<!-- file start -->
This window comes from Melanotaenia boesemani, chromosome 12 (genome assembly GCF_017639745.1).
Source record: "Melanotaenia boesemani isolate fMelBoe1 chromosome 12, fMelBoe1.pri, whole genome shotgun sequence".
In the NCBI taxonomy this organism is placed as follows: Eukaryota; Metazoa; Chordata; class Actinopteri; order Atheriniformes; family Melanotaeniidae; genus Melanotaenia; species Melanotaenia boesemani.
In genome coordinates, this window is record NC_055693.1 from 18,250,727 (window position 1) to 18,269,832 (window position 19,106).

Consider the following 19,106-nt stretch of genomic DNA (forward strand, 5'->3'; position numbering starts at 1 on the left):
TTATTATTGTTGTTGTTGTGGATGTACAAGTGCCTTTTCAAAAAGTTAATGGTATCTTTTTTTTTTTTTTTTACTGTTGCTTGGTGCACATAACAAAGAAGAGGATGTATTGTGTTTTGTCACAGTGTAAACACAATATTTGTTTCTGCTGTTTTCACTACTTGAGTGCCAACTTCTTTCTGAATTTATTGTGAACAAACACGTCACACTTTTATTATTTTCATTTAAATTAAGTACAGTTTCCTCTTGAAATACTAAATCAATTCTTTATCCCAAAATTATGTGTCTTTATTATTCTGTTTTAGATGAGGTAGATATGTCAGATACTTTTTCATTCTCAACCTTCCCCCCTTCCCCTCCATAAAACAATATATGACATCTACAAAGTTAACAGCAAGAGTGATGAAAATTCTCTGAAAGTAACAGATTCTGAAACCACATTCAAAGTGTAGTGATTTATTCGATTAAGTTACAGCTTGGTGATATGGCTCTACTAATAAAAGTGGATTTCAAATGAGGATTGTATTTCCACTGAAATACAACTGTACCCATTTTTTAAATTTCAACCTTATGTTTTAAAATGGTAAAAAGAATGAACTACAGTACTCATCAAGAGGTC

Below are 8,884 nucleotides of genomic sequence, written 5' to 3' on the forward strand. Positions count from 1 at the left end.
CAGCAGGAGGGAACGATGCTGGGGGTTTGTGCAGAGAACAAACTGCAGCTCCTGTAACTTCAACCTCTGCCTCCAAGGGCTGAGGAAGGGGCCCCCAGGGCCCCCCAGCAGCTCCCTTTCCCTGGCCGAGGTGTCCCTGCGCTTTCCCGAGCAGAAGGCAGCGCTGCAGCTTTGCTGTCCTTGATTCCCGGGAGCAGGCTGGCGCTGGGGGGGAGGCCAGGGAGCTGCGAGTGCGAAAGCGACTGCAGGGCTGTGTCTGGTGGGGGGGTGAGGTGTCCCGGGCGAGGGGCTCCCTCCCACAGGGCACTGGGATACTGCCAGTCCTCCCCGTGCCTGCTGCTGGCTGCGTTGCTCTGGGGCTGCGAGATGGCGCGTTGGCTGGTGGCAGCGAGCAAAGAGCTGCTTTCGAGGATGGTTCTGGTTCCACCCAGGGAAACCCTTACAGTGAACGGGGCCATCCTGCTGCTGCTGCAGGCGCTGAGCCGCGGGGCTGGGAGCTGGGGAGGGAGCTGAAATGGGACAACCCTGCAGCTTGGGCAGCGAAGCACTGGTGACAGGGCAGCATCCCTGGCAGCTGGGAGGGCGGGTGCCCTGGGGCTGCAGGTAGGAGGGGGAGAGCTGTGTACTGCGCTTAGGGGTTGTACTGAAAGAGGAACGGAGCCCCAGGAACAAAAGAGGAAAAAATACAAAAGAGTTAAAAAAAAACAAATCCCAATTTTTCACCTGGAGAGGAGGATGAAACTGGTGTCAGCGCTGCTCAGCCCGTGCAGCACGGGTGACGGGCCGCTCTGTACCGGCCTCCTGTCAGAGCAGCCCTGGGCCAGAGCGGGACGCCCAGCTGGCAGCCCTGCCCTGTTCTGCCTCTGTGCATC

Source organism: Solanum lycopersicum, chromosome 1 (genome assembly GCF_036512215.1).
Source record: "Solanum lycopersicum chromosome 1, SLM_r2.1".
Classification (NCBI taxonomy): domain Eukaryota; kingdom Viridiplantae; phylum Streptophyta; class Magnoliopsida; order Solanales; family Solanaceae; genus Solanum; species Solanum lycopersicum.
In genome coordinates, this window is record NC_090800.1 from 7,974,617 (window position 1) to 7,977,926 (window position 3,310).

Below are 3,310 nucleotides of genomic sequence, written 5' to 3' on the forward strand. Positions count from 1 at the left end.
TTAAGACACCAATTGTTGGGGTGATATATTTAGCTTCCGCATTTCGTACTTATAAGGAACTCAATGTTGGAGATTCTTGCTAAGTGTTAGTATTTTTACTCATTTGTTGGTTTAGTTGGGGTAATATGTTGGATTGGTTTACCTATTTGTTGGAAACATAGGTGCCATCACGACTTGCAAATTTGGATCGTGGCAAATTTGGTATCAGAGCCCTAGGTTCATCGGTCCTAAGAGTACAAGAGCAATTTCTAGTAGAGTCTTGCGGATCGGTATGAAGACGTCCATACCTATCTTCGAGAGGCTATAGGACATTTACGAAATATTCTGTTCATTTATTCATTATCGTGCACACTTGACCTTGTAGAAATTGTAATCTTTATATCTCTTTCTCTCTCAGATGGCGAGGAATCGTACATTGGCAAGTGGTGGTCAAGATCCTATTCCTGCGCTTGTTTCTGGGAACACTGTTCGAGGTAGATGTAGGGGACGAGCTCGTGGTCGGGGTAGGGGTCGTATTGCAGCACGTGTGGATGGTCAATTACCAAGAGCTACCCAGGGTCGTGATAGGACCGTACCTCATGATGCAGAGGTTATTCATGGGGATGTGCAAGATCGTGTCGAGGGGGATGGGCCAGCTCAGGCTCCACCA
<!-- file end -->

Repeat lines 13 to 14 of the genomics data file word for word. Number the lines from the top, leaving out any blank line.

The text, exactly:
Below are 3,310 nucleotides of genomic sequence, written 5' to 3' on the forward strand. Positions count from 1 at the left end.
TTAAGACACCAATTGTTGGGGTGATATATTTAGCTTCCGCATTTCGTACTTATAAGGAACTCAATGTTGGAGATTCTTGCTAAGTGTTAGTATTTTTACTCATTTGTTGGTTTAGTTGGGGTAATATGTTGGATTGGTTTACCTATTTGTTGGAAACATAGGTGCCATCACGACTTGCAAATTTGGATCGTGGCAAATTTGGTATCAGAGCCCTAGGTTCATCGGTCCTAAGAGTACAAGAGCAATTTCTAGTAGAGTCTTGCGGATCGGTATGAAGACGTCCATACCTATCTTCGAGAGGCTATAGGACATTTACGAAATATTCTGTTCATTTATTCATTATCGTGCACACTTGACCTTGTAGAAATTGTAATCTTTATATCTCTTTCTCTCTCAGATGGCGAGGAATCGTACATTGGCAAGTGGTGGTCAAGATCCTATTCCTGCGCTTGTTTCTGGGAACACTGTTCGAGGTAGATGTAGGGGACGAGCTCGTGGTCGGGGTAGGGGTCGTATTGCAGCACGTGTGGATGGTCAATTACCAAGAGCTACCCAGGGTCGTGATAGGACCGTACCTCATGATGCAGAGGTTATTCATGGGGATGTGCAAGATCGTGTCGAGGGGGATGGGCCAGCTCAGGCTCCACCA